By Peter Henderson
The leader of a month-long armed occupation of a federal wildlife refuge in the US state of Oregon has urged remaining protesters to leave the site and go home, a day after his arrest and the death of a supporter.
Ammon Bundy, who was taken into custody with several members of his group at a traffic stop north of the Malheur National Wildlife Refuge in southeast Oregon, urged federal authorities to let his comrades leave the compound without being prosecuted.
"To those remaining at the refuge, I love you. Let us take this fight from here. Please stand down. Please stand down. Go home and hug your families. ... Please go home," Bundy said in a statement read by his lawyer, Michael Arnold, following a court hearing on Wednesday (local time).
Jason Patrick, who remained at the refuge following Bundy's arrest on Tuesday, told Reuters by phone that some protesters were leaving on Wednesday afternoon through checkpoints set up by authorities, but rejected the word "surrender".
"I don't know what surrendering looks like," Patrick said. "They're walking through the checkpoint and going home. That's what I've heard unless I'm being lied to."
He added: "It's getting emptier over time, some people leaving, some people still there holding on to what they're holding on to."
Law enforcement surrounded the refuge and blocked off access roads on Tuesday evening, after Bundy and his group were taken into custody at a traffic stop.
Citing the investigation, authorities declined to say what led to the fatal shooting during that confrontation of a member of Bundy's group, identified by activists as Robert LaVoy Finicum, a rancher who acted as a spokesman for the occupiers.
Bundy's brother Ryan was wounded in the incident.
The arrested protesters were each charged in US District Court in Portland with conspiracy to use force, intimidation or threats to impede federal officers from discharging their duties.
During a brief hearing on Wednesday afternoon, the defendants were ordered held without bail until a detention hearing set for Friday.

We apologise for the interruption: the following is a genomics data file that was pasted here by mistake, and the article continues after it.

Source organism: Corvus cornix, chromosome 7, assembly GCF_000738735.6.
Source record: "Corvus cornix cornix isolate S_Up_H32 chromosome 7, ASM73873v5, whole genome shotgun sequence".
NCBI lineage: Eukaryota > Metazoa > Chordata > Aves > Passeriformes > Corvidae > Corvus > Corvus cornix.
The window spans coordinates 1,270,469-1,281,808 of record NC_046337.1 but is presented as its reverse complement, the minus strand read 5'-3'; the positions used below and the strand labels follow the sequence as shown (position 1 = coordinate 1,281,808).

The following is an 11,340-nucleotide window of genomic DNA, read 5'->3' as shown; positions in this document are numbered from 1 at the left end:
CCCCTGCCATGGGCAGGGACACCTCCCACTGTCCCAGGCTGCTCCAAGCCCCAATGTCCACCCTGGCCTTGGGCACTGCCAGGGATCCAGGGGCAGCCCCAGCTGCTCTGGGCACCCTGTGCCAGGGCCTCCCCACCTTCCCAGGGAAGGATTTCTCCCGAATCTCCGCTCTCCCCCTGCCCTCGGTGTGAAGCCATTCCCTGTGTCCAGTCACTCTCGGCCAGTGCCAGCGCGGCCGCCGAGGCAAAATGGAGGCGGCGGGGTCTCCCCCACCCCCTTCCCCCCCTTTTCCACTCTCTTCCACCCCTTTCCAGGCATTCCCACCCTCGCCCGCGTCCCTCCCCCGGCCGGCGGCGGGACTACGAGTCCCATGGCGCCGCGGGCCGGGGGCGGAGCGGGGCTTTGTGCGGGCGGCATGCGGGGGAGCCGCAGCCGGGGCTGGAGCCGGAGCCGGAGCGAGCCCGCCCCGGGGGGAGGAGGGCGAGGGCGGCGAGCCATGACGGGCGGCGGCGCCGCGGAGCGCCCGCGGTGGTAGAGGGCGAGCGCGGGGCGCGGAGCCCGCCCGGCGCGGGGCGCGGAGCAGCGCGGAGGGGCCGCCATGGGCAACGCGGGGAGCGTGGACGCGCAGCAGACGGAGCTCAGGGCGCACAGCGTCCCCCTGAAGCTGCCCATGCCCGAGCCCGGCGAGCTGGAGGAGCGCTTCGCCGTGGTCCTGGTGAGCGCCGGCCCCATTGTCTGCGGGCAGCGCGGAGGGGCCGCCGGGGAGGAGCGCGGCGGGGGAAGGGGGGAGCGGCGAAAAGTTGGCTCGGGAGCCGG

The Malheur takeover, which started on January 2 with at least a dozen armed men, was a flare-up in the so-called Sagebrush Rebellion, a decades-old conflict over federal control of millions of acres in the West.
At a news conference earlier in the day, state and federal authorities pleaded with the remaining occupiers to quit their protest, saying they were free to leave.
"Let me be clear: It is the actions and choices of the armed occupiers of the refuge that have led us to where we are today," said Greg Bretzing, special agent in charge of the FBI's office in Portland. "They had ample opportunity to leave the refuge peacefully and as the FBI and our partners have clearly demonstrated, actions are not without consequences."
Federal officials say they had probable cause to arrest Finicum, who told NBC News earlier this month that he would rather die than be detained.
On Wednesday morning, an occupier posted what appeared to be a live feed from the refuge on a YouTube page called "DefendYourBase". In it, a few occupiers, some dressed in camouflage, were seen in front of what appeared to be a heavy-duty 320D excavator, at least two of them carrying firearms.
One man spoke on a phone with a person he identified as his mother and offered her reassurance.
"If I die, I died for my country, I died a free man," he said. "That's how I want to die." The man added that his group had "food and everything for the long haul".